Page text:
July 29, 2007
MLS citizenship rules 'ridiculous'
By DEAN MCNULTY
Toronto FC manager Mo Johnston is fighting mad that, week in and week out, he has to battle against the other 12 teams in Major League Soccer with one hand tied behind his back.
For the bench boss of Canada's lone MLS team, it all came to a head this week when he was informed that a concussion suffered by starting goalkeeper Greg Sutton during the Gold Cup had not healed, leaving Johnston without a first-string stopper.
If Johnston were manager of the Chicago Fire -- today's TFC opponent at BMO Field (3 p.m., CBC) -- or any other MLS team, he simply could get on the phone to find a 'keeper, preferably American, and his problem would be solved.
But he isn't and he can't.
When the MLS was formed in 1996 it was meant to be an all-American series with no thought of expansion north of the 49th parallel. To keep its teams from loading up on expensive English, European or South American players, the league's deep thinkers instituted a rule that would help in the development of home-grown talent.
It ordered that each team could carry only four international players over the age of 25. The rest had to be American citizens, holders of a green card or a development player under 25.
What Maple Leaf Sports and Entertainment Ltd. got when it forked out $10 million US for its expansion franchise was a team that could have as many Canadians as it wanted, but any Americans it could sign would be counted as internationals.
"It's ridiculous that we have to give up one of our senior internationals in order to sign an American 'keeper," Johnston said yesterday. "It's a handicap that we have had to deal with right from the start of the year."
The only option is to claim "extreme hardship" to get a replacement 'keeper.
"But that's only a temporary solution," Johnston said. "And with all due respect, the players available under that rule are not on the level that you would want."
Under the "extreme hardship" rule, TFC was able to use David Monsalves against Aston Villa in a friendly on Wednesday and he was victimized for four goals.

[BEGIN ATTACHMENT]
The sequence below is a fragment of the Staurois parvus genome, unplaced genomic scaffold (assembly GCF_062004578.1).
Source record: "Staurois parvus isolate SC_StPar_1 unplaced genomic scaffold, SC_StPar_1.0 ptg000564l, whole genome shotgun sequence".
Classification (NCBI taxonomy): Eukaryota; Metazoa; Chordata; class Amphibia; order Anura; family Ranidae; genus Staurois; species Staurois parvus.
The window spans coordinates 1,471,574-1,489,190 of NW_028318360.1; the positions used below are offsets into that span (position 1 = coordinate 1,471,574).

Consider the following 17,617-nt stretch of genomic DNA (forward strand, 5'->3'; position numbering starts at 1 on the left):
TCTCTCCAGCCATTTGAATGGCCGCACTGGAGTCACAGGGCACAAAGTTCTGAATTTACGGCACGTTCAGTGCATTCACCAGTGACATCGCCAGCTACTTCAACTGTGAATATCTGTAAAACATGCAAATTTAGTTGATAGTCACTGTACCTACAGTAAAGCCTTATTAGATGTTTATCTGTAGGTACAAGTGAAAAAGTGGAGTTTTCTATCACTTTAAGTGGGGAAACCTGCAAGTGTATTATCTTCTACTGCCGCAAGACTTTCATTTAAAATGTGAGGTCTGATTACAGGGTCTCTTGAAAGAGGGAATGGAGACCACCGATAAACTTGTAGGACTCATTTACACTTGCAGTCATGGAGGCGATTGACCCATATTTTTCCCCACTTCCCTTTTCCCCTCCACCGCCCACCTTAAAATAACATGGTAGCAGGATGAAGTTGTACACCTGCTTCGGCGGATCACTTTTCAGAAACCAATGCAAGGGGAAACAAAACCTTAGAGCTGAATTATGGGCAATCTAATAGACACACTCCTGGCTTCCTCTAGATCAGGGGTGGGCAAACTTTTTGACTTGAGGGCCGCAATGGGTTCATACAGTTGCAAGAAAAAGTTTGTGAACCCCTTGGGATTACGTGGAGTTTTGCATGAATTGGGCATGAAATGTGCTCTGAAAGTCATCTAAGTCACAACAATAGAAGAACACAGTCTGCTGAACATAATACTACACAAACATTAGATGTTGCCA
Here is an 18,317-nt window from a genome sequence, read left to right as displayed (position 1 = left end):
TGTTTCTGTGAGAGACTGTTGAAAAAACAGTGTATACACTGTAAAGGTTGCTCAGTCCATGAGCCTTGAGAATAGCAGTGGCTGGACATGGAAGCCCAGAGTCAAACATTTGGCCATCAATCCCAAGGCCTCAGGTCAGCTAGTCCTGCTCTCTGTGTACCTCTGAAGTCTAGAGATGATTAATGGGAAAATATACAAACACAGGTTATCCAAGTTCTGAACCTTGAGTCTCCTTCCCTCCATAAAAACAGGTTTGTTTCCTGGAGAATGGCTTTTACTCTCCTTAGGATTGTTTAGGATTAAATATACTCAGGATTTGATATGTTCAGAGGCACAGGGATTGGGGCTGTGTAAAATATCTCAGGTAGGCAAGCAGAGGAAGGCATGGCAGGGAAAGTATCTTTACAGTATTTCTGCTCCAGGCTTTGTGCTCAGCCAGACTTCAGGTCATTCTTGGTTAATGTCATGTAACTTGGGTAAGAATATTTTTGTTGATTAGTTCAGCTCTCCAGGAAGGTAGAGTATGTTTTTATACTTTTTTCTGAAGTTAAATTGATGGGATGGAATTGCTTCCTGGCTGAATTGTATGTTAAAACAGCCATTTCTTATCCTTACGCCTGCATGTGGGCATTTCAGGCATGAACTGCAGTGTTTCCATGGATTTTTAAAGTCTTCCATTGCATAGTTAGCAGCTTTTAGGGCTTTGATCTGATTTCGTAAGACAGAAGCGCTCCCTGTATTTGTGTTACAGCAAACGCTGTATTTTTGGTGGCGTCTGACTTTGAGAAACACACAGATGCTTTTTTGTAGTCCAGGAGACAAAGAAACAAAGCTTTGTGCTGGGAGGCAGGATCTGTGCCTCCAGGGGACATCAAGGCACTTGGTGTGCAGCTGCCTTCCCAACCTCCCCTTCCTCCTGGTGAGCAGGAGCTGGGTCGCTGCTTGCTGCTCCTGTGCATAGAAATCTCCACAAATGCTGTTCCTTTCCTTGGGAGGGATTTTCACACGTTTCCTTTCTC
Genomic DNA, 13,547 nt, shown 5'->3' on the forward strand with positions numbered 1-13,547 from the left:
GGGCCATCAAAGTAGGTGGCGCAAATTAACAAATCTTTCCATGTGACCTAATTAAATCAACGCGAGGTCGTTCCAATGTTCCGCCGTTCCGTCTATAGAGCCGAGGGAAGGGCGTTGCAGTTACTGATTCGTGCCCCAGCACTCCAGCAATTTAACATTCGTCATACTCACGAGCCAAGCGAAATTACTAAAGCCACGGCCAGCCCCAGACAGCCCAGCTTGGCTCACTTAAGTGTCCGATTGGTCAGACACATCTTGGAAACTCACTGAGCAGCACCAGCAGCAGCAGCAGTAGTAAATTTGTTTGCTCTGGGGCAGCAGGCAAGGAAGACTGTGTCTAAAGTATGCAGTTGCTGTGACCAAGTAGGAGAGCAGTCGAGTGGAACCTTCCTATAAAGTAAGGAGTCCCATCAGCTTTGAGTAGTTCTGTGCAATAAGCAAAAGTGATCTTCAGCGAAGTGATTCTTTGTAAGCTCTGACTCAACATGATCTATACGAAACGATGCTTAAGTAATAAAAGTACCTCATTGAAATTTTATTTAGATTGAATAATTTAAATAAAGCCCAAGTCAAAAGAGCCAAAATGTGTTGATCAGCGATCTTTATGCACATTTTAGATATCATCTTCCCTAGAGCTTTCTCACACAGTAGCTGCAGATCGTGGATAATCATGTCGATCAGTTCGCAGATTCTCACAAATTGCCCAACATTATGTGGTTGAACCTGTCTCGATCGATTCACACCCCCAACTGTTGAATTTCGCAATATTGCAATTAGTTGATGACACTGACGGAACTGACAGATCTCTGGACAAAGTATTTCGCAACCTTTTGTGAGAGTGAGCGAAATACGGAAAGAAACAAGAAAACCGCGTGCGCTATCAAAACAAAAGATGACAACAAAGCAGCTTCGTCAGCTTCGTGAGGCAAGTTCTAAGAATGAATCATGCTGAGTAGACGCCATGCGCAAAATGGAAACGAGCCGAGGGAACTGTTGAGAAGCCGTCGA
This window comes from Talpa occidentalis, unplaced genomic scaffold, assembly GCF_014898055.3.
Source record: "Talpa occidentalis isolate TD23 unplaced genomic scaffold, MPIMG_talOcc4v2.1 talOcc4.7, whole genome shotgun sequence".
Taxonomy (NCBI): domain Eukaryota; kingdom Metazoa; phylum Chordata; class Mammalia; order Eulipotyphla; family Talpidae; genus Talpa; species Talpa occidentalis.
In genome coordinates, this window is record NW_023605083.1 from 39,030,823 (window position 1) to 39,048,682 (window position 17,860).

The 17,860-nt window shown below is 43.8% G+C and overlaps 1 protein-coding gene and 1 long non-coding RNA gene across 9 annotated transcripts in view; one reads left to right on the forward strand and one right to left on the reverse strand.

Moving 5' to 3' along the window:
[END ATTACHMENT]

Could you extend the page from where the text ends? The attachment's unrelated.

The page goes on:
"If I were in America, I could trade a No. 1 draft pick for a top 'keeper," Johnston said. "But I can't do it. The rules say if I sign an American, he can only be a development player (under 25) or I lose one of my internationals."
Imagine the furor among TFC fans if Johnston were forced to release say, Danny Dichio, in order to get a top goalkeeper.
The MLS argument, of course, is that Johnston has a vast array of Canadian talent available to him that American teams do not.
Excuse us for having a pool of less than 100 world-class soccer players, compared to the thousands that American teams can cull from.
And to add insult to injury, there is really only one 'keeper with a Canadian passport with the talent of Sutton playing, right now.
The irony is that Pat Onstad starts every MLS game between the pipes for the Houston Dynamo. And Johnston said yesterday it is laughable to think Houston would let the perennial all-star go.
It's time for MLS commissioner Don Garber to let TFC play under the same rules as everybody else or risk hurting the must successful start-up franchise his league has seen.
Johnston also slammed the Canadian national team for not treating Sutton's injury properly when it happened.
"They didn't even have a doctor travelling with the team," Johnston said. "Am I angry? Yes, I am angry. I'll tell you right now, it's going to make a difference the next time they come looking for a player from our side."
Johnston and TFC deserve better from both the MLS and the Canadian Soccer Association.